The Science of Shooting: Arc

This blog was written by Noah Principal Data Scientist, Dr. Gus Omer. This is the first of a series of blogs behind the science of shooting. Stay tuned for more on depth and left and right deviation coming in the following weeks.

Through years of experience of analyzing shot form and data our team at Noah Basketball determined that three specific measurements affect the accuracy and consistency of a shot more than any others: arc of the ball, shot depth and shot left-right position. Each one of these metrics consists of key variables that produce either a made or missed shot. Our team took the time to dive into the science of each and explain how they contribute to success. The first being the arc of the shot.

The space available for the ball to enter the basket is determined by the entry angle, or arc, of the shot. The figure below shows the relative size of the rim opening compared to the ball visualized at various entry angles.

As you probably expected, at higher entry angles there is more relative area for the ball to enter the rim. At very low arcs, the ball is simply too large to enter the basket without hitting the rim. From this alone, you would likely conclude that one should shoot with as high an arc as possible. In fact, this was the advice for many years. For example, in the book Basketball Techniques and Team Play (Bunn 1964, 72)1 the author describes just this: “one should arch the ball as high as his strength will permit without pressing.” There are several problems with this approach, but one becomes glaringly obvious with an illustrative example.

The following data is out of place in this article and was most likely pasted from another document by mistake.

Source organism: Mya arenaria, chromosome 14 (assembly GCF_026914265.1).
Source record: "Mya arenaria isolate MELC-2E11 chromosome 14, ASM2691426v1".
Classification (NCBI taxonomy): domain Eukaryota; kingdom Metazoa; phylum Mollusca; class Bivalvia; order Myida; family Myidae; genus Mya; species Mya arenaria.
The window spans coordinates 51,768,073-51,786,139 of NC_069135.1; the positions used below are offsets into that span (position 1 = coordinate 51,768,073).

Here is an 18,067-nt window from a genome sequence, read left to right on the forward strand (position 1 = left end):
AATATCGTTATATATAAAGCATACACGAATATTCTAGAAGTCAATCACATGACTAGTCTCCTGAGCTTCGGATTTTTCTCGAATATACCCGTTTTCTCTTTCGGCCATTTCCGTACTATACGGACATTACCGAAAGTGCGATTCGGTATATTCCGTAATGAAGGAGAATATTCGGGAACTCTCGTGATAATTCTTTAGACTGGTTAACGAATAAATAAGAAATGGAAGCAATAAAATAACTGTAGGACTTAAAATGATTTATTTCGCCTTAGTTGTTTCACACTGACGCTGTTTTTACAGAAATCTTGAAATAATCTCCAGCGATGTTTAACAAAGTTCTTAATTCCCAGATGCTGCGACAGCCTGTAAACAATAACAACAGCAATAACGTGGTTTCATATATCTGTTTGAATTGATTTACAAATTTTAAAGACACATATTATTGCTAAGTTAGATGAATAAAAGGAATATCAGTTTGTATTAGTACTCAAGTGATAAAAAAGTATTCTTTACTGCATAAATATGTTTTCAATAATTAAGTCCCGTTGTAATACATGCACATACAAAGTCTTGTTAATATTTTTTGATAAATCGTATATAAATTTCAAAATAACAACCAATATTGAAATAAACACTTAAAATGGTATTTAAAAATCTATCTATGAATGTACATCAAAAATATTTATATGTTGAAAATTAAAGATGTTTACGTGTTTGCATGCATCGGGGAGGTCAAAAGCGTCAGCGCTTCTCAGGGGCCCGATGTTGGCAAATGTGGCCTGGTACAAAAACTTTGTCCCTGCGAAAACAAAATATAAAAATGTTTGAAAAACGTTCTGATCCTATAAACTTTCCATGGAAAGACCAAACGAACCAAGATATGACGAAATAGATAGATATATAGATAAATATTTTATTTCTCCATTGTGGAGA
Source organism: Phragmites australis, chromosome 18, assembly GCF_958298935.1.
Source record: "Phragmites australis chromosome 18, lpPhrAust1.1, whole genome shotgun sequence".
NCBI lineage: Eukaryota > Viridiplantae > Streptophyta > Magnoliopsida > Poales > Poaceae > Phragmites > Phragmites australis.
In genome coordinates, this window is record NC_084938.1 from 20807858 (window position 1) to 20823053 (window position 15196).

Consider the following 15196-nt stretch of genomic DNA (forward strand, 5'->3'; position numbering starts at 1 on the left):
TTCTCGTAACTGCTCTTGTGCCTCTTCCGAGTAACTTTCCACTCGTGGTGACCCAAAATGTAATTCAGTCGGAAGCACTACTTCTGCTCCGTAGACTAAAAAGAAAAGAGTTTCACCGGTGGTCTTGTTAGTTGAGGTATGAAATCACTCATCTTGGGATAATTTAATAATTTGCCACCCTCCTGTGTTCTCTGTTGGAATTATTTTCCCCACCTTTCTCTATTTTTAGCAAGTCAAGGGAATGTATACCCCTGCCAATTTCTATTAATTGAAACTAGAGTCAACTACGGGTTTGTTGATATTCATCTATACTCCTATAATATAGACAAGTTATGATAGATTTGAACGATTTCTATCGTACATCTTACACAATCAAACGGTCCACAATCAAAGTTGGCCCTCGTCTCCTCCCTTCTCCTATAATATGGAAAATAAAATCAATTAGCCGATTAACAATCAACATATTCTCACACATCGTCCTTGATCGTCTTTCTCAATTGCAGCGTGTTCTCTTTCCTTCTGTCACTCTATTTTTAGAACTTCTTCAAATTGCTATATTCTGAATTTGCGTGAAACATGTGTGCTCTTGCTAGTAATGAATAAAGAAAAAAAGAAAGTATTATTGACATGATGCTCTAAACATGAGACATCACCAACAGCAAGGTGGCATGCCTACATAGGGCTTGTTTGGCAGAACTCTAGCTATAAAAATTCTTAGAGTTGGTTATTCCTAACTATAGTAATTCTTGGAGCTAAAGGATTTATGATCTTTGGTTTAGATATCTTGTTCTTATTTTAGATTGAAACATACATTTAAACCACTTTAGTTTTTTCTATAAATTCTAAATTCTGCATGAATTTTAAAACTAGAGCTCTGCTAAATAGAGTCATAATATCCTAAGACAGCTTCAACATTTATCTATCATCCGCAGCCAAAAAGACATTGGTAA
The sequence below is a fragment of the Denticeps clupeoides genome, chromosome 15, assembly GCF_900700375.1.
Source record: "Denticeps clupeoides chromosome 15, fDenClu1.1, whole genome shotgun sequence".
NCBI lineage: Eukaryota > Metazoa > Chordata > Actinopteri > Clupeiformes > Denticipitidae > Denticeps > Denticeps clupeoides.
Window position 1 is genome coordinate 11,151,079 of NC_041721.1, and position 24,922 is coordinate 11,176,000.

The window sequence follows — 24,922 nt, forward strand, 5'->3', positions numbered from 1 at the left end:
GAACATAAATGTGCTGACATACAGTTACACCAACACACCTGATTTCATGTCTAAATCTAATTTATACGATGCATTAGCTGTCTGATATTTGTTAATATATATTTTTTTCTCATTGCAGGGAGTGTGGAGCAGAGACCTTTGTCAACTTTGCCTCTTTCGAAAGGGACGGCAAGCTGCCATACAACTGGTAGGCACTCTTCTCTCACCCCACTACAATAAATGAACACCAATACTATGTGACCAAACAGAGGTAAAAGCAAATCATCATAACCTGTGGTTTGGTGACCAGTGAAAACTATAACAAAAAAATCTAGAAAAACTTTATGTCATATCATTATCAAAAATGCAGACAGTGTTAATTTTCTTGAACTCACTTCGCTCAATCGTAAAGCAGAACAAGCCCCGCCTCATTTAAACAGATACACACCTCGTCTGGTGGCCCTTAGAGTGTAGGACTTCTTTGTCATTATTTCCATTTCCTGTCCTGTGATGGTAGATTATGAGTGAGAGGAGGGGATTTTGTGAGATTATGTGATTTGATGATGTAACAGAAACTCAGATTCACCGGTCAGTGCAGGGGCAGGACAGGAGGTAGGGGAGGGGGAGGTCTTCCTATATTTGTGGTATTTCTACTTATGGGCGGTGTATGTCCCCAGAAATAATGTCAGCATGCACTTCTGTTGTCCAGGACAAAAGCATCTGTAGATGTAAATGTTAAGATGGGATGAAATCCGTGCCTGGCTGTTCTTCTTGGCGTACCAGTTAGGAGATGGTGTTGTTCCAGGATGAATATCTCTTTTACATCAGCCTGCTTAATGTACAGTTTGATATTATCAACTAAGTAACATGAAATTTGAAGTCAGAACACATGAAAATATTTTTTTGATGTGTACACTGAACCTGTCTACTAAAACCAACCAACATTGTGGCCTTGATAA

The reality is that nobody is perfectly consistent in the arc of their shot. There will be a spread around some average value. For a player that shoots an average of 55° entry angle, an NBA-range 3PT shot with equal velocity but a deviation of just two degrees in either direction (53° - 57°) will have over 15.5” spread in depth at the rim. Whereas someone that averages 45° with a two degree deviation (43° - 47°), will have a spread at the rim of less than 4” in depth. See the figure below for a comparison.

The result is a balancing act between giving the ball a chance to go in by shooting a high enough arc while not shooting too high such that small inconsistencies in arc lead to large inconsistencies in depth. That’s why Noah suggests training for a 45° arc that optimizes the relative size of the rim upon entry with the depth spread caused by small inconsistencies.


 1Bunn, John. Basketball Techniques and Team Play. New Jersey: Prentice-Hall, 1964.